Why is it considered rude or unprofessional to inquire about compensation for a job?

Oct 9, 1999
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#1
Obviously the primary goal of working is to earn a living, but all too often I see comments from recruiters as though asking about pay and benefits prior to an interview is crossing the Rubicon.

I currently have a pretty good job, it seems pretty obvious that I'd rather not waste my time with the interview process if the compensation is not greater than or equal to what I'm currently making. Thoughts?
 
Jul 1, 2001
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#2
Personally, I think that it's fair to always ask recruiter about an estimated salary range before doing an in person interview. It certainly beats wasting your time going through the application process only to find out that the company isn't willing to pay market rates for your talent.
 
Jan 8, 2010
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#3
I've never interviewed for a job prior to knowing what the pay was going to be. Waste of everyone's time.
 
Oct 9, 1999
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#4
Yeah, to me, unwillingness to disclose even a range is a big signal that they don't regard the pay as competitive. Which equals instant hard pass.
 

brandonbull

Diamond Member
May 3, 2005
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#5
Always ask what the pay range is upfront before beginning any interview process.
 
Apr 8, 2002
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#6
Obviously the primary goal of working is to earn a living, but all too often I see comments from recruiters as though asking about pay and benefits prior to an interview is crossing the Rubicon.

I currently have a pretty good job, it seems pretty obvious that I'd rather not waste my time with the interview process if the compensation is not greater than or equal to what I'm currently making. Thoughts?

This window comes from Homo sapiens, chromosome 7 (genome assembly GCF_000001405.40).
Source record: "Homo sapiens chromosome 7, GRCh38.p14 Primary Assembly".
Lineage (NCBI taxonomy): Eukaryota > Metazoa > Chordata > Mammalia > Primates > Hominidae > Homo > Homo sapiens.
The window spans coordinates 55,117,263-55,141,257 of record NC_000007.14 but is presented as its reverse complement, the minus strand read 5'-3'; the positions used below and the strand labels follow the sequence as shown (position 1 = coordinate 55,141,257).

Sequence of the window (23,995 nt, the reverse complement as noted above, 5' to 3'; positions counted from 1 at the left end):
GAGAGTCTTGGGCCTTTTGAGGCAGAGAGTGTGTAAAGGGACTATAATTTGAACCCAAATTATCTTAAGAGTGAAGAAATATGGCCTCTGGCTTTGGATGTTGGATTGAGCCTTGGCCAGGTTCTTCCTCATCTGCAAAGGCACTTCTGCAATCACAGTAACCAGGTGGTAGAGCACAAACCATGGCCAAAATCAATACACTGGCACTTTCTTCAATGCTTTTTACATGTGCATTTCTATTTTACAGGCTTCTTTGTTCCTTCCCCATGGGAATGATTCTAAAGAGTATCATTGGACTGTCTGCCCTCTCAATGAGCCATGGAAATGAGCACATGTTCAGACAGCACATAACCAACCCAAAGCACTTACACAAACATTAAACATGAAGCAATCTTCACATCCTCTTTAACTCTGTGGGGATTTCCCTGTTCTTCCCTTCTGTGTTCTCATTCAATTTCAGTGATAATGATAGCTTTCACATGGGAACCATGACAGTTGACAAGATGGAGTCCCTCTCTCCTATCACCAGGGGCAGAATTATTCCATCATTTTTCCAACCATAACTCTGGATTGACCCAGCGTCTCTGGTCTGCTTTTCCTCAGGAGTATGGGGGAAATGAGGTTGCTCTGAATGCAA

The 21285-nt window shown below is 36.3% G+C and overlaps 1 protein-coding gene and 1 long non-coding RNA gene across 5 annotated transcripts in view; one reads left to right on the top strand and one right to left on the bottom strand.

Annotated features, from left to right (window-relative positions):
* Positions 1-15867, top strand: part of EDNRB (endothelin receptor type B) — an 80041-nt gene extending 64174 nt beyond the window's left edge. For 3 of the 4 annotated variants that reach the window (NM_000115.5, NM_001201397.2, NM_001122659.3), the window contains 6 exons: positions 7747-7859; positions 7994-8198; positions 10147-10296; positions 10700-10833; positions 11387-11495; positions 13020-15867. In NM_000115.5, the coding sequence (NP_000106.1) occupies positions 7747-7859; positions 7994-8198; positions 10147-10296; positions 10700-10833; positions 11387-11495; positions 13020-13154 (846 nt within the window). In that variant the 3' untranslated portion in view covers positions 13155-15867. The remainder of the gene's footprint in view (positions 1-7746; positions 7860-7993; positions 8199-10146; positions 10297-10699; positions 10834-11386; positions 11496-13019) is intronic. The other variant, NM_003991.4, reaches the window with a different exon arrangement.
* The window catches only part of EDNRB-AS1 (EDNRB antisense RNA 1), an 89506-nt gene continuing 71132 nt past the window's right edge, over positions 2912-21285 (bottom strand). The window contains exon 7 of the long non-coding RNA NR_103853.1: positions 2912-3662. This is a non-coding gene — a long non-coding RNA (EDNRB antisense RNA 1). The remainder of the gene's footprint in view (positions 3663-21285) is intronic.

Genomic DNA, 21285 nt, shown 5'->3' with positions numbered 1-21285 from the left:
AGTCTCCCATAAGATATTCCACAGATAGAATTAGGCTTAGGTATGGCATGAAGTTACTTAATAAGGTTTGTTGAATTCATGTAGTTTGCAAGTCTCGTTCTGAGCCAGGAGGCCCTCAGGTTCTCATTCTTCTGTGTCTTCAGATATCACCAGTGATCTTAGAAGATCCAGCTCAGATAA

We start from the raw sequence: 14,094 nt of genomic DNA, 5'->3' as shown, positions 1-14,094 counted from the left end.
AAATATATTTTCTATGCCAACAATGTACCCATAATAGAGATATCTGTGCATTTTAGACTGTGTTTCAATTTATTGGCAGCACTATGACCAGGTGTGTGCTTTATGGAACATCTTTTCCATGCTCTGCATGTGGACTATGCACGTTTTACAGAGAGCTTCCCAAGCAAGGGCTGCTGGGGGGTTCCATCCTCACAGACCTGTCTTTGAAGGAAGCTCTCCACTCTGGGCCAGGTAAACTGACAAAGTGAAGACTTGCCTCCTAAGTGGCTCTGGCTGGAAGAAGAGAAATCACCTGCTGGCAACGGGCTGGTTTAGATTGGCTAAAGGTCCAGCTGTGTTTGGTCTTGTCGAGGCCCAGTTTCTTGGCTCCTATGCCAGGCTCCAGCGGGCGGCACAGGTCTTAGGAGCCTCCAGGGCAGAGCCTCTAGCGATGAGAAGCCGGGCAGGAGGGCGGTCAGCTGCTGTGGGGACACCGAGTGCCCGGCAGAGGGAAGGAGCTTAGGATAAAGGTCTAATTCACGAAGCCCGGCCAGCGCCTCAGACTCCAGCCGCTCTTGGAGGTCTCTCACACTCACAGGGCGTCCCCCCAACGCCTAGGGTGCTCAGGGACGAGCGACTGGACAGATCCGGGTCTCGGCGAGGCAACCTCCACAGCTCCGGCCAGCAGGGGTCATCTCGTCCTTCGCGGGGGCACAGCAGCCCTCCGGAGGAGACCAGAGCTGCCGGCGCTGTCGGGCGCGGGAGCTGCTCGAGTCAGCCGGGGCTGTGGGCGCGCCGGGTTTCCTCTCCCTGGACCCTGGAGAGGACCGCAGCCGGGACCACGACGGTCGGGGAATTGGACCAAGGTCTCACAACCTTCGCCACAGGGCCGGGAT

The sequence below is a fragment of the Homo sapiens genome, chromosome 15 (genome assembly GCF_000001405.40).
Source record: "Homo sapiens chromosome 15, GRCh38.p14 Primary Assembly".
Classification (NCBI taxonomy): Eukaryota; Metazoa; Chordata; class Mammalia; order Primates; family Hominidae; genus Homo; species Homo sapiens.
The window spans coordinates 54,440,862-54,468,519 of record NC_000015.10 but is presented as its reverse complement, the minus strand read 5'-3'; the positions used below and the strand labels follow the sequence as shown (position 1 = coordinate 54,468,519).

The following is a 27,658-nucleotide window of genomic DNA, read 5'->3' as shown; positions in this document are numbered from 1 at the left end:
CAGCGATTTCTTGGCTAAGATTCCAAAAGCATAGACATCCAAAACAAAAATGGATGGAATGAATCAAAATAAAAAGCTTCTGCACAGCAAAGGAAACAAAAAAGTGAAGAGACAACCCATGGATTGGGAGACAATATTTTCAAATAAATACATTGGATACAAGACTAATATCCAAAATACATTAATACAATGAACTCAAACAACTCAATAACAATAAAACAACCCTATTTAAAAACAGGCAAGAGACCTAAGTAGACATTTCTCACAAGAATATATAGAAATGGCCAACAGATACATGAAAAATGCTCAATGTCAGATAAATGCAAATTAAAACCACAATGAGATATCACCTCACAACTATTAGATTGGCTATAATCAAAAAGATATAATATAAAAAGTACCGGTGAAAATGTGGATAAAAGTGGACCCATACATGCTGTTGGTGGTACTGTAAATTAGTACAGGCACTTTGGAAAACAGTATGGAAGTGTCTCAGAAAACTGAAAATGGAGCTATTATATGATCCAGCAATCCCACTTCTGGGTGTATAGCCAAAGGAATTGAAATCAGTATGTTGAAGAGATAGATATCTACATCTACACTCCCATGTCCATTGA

Wouldnt your recruiter provide that info before showing up for the interview? I do not think it is rude to ask the recruiter for a pay range before interviewing. It is taboo to ask about pay on the first interview. Unless the company brings it up. But they usually bring it up asking what you are currently making. I handle this two ways.

1. I give them what I want to earn as the number I am currently making.
2. Push it back at them and ask what is your range? Or send me an offer and lets see if we can work something out.
 
Apr 26, 2001
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#7
It's not. If a place you're trying to work makes you feel like either of those are true, you've hit red flag territory and they've done you a favor by making your decision easy.
 

rh71

No Lifer
Aug 28, 2001
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#8
Through a recruiter, absolutely ask - they are on your side. My wife was called by a recruiter just yesterday and she asked and they told her with no hesitation.

Through an employer, you'll have to put it in a way that let's them know you just don't want to waste anyone's time. I would ask for sure unless I'm desperate and don't want to even hint at being money-hungry.
 
Jun 23, 2005
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#10
Because knowledge is power. They would just as soon use people's ignorance of going rates as a means of paying you less.
 

thebestMAX

Diamond Member
Sep 14, 2000
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#13
When I was a District Sales Rep, I always took control of the interview and asked. Compensation or range, commission, expense account, car and perks. If the job didnt come with all of those, I wasnt interested and didnt want to waste my time and theirs. Got a lot of positive comments from interviewers and offers. Dont know how this would go over today.
 

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